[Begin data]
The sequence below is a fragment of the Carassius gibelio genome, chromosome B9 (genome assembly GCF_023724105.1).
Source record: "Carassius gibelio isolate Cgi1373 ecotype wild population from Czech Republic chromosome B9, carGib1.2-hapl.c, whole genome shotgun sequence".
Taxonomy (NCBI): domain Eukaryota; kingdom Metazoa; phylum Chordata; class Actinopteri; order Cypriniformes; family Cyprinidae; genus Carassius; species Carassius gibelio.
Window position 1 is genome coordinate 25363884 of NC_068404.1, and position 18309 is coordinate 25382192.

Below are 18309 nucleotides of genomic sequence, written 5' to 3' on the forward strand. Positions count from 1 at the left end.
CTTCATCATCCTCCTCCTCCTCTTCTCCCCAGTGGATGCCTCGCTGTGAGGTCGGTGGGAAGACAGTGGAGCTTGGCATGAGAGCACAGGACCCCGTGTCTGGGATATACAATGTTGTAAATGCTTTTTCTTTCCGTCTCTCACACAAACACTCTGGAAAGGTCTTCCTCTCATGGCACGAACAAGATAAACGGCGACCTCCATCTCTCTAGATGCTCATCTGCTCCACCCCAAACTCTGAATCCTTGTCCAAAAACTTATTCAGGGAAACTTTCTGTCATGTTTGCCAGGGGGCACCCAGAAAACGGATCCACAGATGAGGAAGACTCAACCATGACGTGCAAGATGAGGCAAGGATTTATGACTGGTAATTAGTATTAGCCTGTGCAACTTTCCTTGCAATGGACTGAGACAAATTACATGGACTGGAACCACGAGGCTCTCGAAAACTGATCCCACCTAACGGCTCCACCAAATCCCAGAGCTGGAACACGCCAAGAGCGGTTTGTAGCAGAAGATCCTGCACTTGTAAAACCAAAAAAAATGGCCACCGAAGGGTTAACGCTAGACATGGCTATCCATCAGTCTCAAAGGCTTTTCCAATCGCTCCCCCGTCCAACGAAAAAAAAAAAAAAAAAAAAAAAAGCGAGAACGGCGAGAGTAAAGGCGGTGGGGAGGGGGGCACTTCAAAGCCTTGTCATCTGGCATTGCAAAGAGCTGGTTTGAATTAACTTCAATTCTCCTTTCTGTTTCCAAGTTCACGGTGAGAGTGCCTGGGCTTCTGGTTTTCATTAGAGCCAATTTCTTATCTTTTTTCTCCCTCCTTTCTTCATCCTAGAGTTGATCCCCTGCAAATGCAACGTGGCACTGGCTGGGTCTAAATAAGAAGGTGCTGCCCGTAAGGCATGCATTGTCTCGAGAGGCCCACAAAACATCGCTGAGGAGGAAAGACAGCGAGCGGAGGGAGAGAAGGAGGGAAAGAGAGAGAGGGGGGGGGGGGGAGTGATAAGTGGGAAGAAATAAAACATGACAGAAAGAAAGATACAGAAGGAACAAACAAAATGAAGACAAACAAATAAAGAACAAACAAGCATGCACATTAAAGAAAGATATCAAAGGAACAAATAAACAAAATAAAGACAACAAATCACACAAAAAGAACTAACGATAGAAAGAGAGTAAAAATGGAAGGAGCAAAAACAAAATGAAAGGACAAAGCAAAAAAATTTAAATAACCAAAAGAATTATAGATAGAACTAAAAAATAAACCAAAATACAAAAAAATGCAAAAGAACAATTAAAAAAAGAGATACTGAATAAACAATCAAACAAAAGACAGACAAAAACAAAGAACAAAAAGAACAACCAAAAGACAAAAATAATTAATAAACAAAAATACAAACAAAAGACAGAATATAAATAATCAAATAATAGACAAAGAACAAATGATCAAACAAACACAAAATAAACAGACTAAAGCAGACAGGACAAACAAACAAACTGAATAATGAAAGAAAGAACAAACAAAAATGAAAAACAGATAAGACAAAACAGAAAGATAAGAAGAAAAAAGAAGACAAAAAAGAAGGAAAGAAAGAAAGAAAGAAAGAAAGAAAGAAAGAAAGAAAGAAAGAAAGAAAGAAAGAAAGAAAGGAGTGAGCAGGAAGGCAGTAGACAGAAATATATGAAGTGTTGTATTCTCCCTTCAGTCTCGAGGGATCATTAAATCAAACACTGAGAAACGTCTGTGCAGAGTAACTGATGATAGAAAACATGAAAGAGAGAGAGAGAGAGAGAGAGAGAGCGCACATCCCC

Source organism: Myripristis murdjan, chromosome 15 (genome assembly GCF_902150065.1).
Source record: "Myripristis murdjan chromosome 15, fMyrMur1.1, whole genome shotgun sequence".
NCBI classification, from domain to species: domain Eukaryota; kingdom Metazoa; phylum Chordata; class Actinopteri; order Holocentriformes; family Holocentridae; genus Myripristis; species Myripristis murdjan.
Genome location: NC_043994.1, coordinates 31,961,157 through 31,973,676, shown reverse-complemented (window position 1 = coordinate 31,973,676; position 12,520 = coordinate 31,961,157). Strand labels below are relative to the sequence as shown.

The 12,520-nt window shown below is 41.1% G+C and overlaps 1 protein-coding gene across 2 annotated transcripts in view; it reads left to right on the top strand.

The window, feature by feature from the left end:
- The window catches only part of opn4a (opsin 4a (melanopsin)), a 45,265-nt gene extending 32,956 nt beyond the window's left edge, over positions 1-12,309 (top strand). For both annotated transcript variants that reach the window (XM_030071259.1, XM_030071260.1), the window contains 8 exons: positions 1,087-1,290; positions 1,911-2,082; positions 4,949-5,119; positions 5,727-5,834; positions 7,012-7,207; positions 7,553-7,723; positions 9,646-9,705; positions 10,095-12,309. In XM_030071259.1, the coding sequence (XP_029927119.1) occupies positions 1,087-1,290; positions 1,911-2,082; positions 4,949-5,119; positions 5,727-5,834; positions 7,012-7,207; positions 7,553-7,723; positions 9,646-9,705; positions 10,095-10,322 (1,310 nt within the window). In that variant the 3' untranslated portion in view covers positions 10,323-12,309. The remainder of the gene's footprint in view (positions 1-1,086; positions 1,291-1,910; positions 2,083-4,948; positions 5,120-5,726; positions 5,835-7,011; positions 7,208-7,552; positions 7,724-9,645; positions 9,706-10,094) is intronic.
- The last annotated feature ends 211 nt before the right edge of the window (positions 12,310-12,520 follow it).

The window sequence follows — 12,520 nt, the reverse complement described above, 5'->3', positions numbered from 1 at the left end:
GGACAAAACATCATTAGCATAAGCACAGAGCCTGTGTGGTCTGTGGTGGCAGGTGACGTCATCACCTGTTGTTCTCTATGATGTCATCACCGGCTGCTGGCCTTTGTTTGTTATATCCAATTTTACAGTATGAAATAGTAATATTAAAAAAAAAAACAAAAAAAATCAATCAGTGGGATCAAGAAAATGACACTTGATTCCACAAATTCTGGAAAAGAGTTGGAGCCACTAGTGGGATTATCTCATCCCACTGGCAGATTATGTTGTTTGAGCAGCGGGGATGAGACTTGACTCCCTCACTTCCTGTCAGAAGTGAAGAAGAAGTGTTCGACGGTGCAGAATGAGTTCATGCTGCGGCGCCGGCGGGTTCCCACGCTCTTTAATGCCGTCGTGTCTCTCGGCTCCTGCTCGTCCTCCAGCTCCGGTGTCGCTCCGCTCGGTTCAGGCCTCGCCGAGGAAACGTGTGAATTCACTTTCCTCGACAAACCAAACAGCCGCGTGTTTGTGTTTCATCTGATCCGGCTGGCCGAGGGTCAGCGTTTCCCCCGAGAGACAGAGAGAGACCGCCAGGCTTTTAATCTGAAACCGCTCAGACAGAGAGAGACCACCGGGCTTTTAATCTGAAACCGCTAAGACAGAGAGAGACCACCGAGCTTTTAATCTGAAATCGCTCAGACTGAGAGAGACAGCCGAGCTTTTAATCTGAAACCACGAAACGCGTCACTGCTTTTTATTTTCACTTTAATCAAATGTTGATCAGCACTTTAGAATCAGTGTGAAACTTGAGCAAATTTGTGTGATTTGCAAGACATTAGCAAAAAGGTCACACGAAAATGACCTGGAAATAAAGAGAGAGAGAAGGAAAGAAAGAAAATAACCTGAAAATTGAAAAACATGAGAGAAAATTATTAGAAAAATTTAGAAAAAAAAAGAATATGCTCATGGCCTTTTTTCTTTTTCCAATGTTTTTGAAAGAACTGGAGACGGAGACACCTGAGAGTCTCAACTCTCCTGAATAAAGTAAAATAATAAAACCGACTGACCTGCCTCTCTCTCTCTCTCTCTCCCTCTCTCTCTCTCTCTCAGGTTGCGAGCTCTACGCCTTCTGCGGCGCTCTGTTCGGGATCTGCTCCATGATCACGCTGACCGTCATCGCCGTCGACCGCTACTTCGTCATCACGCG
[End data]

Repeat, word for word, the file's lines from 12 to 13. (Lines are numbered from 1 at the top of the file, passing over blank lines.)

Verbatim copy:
The window, feature by feature from the left end:
- The window catches only part of opn4a (opsin 4a (melanopsin)), a 45,265-nt gene extending 32,956 nt beyond the window's left edge, over positions 1-12,309 (top strand). For both annotated transcript variants that reach the window (XM_030071259.1, XM_030071260.1), the window contains 8 exons: positions 1,087-1,290; positions 1,911-2,082; positions 4,949-5,119; positions 5,727-5,834; positions 7,012-7,207; positions 7,553-7,723; positions 9,646-9,705; positions 10,095-12,309. In XM_030071259.1, the coding sequence (XP_029927119.1) occupies positions 1,087-1,290; positions 1,911-2,082; positions 4,949-5,119; positions 5,727-5,834; positions 7,012-7,207; positions 7,553-7,723; positions 9,646-9,705; positions 10,095-10,322 (1,310 nt within the window). In that variant the 3' untranslated portion in view covers positions 10,323-12,309. The remainder of the gene's footprint in view (positions 1-1,086; positions 1,291-1,910; positions 2,083-4,948; positions 5,120-5,726; positions 5,835-7,011; positions 7,208-7,552; positions 7,724-9,645; positions 9,706-10,094) is intronic.